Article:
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"On January 3, 2014, the Ninth Circuit rang in the new year with a very interesting judgement. This case builds upon two previous showstoppers, Solis-Espinoza (2006) and Scales (2000) In both those cases, the judges read INA 1401/301as NOT requiring a blood relationship between a citizen parent and a child " for the purposes of 8 U.S.C. § 1101(c)(1) as long as the child is born to parents "in wedlock." In contrast, INA 309 requires a blood relationship for children born "out of wedlock."Mr. Gonzalez-Marquez claimed that he gained derivative US citizenship through the man married to his mother who appeared as "father" on his birth certificate, registered in Chihuahua state, Mexico. Under that state's civil code, the child become fully legitimated. Here is the money quote:We conclude that the filial connection created by Chihuahua's recognition process "amply satisfies the letter and spirit of the statute." Rios v. Civiletti, 571 F.Supp. 218, 222 (D.P.R. 1983). Petitioner enjoys the right to inherit from Mr. Gonzalez; and Mr. Gonzalez undertook the legal obligation to raise Petitioner as if he were his biological or adopted son. "In every practical sense," Petitioner is the "child" of a citizen parent. Solis-Espinoza, 401 F.3d at 1094.What the Ninth has accomplished is bringing the rail of INA 301 closer and closer to the rail of INA 322 of the old INA of 1952. It follows that any adopted foreign "child" who did not qualify for citizenship under CCA of 2000 can now take a shot at claiming derivative citizenship but only if he or she was fully legitimated before the age of 18. Legitimation, in a sense, is the clear declaritive act of claiming US citizenship. Congress has always deferred to the family laws that govern the place of domicile where the child was living at the time of legitimation. In 2009, both the House and the Senate made feeble attempts to enact the FACE (Foreign Adopted Child Equality) ACT which would have rewritten INA 1401/301 to accomplish just what the Ninth is now doing. It remains to be seen if the 2014 House, with its many self-proclaimed advocates of foreign adoption, will make any attempt to include FACE in its own legislation.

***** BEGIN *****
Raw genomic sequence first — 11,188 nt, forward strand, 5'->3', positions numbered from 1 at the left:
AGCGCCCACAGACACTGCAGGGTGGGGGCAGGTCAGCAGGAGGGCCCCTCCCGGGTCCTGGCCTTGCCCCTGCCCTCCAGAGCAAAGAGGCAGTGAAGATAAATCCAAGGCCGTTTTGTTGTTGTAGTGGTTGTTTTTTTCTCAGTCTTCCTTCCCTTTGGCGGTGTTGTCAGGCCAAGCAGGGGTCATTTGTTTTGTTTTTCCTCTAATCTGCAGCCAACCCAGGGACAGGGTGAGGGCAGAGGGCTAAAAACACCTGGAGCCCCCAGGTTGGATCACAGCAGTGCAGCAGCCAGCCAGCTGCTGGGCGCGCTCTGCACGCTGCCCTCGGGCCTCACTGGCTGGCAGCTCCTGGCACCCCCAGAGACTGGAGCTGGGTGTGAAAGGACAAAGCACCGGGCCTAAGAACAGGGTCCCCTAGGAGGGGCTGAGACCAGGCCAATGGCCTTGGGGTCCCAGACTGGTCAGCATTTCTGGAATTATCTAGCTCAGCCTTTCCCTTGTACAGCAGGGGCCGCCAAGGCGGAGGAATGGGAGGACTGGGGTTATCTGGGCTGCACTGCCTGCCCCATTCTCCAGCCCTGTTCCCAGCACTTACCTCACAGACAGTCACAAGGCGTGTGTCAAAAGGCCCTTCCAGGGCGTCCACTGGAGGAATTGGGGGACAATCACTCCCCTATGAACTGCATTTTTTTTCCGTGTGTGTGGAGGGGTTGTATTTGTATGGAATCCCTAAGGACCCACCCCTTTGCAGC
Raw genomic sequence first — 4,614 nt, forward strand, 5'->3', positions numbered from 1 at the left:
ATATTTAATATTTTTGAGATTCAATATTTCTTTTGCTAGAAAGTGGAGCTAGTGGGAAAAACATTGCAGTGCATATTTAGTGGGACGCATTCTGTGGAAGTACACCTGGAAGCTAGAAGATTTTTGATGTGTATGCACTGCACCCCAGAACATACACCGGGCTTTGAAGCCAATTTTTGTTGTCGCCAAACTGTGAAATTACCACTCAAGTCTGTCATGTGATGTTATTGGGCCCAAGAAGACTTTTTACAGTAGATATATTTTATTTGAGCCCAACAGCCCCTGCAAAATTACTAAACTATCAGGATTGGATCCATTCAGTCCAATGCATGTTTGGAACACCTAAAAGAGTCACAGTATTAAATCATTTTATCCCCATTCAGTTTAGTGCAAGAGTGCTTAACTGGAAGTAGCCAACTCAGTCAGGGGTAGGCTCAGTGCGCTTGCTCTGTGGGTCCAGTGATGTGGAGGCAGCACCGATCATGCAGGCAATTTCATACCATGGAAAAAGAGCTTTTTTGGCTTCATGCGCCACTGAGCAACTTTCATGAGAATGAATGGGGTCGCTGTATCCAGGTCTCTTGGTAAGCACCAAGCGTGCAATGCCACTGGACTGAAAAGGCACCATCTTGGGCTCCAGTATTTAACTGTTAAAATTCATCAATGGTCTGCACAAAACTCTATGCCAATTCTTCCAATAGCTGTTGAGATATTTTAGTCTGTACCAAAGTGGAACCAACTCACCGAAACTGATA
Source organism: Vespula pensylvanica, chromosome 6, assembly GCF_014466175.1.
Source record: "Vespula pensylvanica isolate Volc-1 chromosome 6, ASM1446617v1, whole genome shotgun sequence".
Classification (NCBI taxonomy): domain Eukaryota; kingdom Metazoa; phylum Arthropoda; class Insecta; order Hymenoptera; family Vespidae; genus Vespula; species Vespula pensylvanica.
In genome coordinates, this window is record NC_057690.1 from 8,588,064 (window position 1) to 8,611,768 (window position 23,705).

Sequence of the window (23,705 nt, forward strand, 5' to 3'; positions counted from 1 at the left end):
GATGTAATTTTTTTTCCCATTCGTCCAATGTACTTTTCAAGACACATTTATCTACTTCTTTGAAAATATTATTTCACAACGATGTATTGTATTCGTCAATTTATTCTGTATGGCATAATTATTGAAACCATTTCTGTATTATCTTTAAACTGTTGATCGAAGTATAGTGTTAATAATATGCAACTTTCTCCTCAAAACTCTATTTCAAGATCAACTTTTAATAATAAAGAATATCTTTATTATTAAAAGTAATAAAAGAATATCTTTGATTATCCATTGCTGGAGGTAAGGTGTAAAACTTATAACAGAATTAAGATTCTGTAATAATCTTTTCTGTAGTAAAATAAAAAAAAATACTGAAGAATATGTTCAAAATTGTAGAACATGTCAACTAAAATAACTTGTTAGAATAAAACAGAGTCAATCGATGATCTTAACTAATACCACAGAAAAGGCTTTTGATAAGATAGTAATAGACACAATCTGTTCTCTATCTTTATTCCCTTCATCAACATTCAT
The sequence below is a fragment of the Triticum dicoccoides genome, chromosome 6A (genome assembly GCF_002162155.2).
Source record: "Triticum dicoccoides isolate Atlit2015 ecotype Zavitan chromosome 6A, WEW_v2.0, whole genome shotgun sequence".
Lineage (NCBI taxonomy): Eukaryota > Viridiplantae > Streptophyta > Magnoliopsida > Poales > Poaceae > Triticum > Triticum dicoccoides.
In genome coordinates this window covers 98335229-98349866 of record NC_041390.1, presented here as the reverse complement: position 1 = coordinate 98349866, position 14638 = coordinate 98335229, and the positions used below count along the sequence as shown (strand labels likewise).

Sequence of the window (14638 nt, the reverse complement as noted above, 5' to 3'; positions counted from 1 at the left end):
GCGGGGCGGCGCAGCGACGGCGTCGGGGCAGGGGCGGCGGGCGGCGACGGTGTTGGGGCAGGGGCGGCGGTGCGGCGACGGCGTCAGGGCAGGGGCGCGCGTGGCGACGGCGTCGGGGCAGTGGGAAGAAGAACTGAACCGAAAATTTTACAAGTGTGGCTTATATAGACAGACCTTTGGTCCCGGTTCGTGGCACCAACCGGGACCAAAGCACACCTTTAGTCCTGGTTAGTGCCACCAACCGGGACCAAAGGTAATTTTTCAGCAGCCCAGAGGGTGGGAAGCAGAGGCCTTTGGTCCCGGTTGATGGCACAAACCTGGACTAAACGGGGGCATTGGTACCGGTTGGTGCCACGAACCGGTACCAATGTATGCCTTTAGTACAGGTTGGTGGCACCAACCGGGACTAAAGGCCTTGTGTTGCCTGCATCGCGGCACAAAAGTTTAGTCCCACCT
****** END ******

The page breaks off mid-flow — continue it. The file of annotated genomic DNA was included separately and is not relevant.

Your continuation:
N.B. For anyone who wants to try claiming US citizenship, you should do so through USCIS form N-600. If you are rejected, you then have the Board of Immigration Appeals and the federal courts at your disposal for timely petitions. If you do it through a US consulate and you are rejected, you will have no recourse because consular decisions are immune to judicial review. Also keep in mind that consulates use the Foreign Affairs Manual to ajudicate citizenship issues." - Timothy Dugdale, Ph.D., Jan. 7, 2014.